This all comes down to how you choose to frame your offers. All too often negotiators end up failing to frame their offers in a way that would be an advantage for them. What can make things complicated is that the other side often has a target price that they are trying to achieve. What this means is that anything that would be a compromise that could move them away from this price is something that they won’t be willing to do. As a seller, you can make things worse if in your proposal you talk about the distance between the price that you are offering and the price that the other side wants to pay.
A much better way to go about doing this is to reframe your offer. What you will want to do is to show the other side that your offer presents them with a gain over the previous status quo. If instead of focusing on what the other side wanted to pay you could focus on how much they’ll save over what they are currently paying, then you will have reframed your offer.
What All Of This Means For You
As negotiators we have a certain way of viewing the world. What this means is that during your next principled negotiation, there is the very real chance that you might fall into one of several cognitive traps. These traps occur because the way that we choose to see the world may not be the way that it actually is. What we need to learn how to do is to spot these traps and then to adjust our view of the world so that we can help our negotiation reach a successful conclusion.
The first cognitive trap that we can fall into is when we are trying to sell something, but we have convinced ourselves that it is more valuable than it actually is. This is part of what is called the “endowment effect”. We need to get the advice of outside experts so that we can understand what something is truly worth. We can also get hung up on the price of what is being sold. If we are not careful, we’ll not be able to collaborate with the other side in order to reach a deal. Finally, if we don’t take the time to understand what the other side wants out of a negotiation then we’ll run the risk of making them an offer that does not appeal to them. We need to reframe our offer in a way that will meet their needs.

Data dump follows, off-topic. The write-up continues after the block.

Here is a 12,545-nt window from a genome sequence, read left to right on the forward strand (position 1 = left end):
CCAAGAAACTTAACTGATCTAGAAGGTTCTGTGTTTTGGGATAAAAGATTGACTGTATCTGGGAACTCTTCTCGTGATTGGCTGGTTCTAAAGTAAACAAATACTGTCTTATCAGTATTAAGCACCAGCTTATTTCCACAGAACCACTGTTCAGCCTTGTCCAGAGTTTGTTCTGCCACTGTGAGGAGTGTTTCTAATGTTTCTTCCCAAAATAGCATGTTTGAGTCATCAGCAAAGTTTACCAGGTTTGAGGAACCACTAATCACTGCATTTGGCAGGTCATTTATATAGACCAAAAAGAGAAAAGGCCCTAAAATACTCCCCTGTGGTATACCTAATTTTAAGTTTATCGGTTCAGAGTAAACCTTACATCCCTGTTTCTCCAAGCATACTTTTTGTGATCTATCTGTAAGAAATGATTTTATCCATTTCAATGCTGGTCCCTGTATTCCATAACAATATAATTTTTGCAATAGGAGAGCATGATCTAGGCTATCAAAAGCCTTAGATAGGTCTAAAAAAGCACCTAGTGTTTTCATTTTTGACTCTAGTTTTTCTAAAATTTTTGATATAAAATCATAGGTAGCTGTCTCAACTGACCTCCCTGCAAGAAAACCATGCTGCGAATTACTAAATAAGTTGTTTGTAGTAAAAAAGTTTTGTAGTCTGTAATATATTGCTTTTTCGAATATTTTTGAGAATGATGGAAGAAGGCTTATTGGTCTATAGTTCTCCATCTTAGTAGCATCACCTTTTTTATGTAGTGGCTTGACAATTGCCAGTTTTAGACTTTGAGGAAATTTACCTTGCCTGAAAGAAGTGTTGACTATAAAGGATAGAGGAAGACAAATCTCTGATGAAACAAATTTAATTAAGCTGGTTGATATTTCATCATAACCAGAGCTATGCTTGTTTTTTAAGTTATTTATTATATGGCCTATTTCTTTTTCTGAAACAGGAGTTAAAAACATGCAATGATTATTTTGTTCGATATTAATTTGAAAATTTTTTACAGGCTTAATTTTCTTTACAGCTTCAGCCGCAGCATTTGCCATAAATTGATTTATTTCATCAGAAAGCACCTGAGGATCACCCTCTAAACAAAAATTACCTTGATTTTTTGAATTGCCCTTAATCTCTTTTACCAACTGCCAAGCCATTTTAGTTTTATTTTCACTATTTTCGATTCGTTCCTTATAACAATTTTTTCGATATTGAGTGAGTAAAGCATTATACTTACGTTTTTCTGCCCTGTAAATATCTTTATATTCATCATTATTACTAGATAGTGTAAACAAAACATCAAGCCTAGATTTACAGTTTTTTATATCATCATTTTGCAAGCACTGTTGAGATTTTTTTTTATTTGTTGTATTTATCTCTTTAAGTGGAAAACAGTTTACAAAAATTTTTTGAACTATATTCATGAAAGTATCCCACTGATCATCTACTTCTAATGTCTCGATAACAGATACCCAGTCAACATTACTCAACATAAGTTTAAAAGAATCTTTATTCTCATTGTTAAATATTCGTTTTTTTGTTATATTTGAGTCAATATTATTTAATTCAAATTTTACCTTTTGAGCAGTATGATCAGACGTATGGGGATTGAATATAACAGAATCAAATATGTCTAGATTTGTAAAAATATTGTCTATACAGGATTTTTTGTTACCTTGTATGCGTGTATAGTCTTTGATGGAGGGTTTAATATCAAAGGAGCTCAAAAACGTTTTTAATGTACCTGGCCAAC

Understanding that often in a negotiation we can end up being our own worst enemy, we need to become aware of what we may be doing that will hold us back. Once we understand what we are doing, we can adjust our behavior and start to move the negotiations forward. Don’t let yourself get trapped and unable to reach a deal with the other side.
– Dr. Jim Anderson
Blue Elephant Consulting –
Your Source For Real World Negotiating Skills™
Question For You: When trying to determine how much something is really worth, how many outside sources should you consult with?
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What We’ll Be Talking About Next Time
What would the perfect negotiation look like to you? Would it happen if you sat down at the negotiating table, presented the other side with an offer without using any of your negotiation styles or negotiating techniques, they accepted it and everything was over and done? Immediately sensing that you asked for too little, you would probably feel as though you had screwed up. In a negotiation, we’re often excited to close a deal. But at times, the fact that we’ve “won” a prize means that we’ve become the latest victim of the “winner’s curse”. The good news for you is that there are steps you can take to avoid the winner’s curse in negotiations.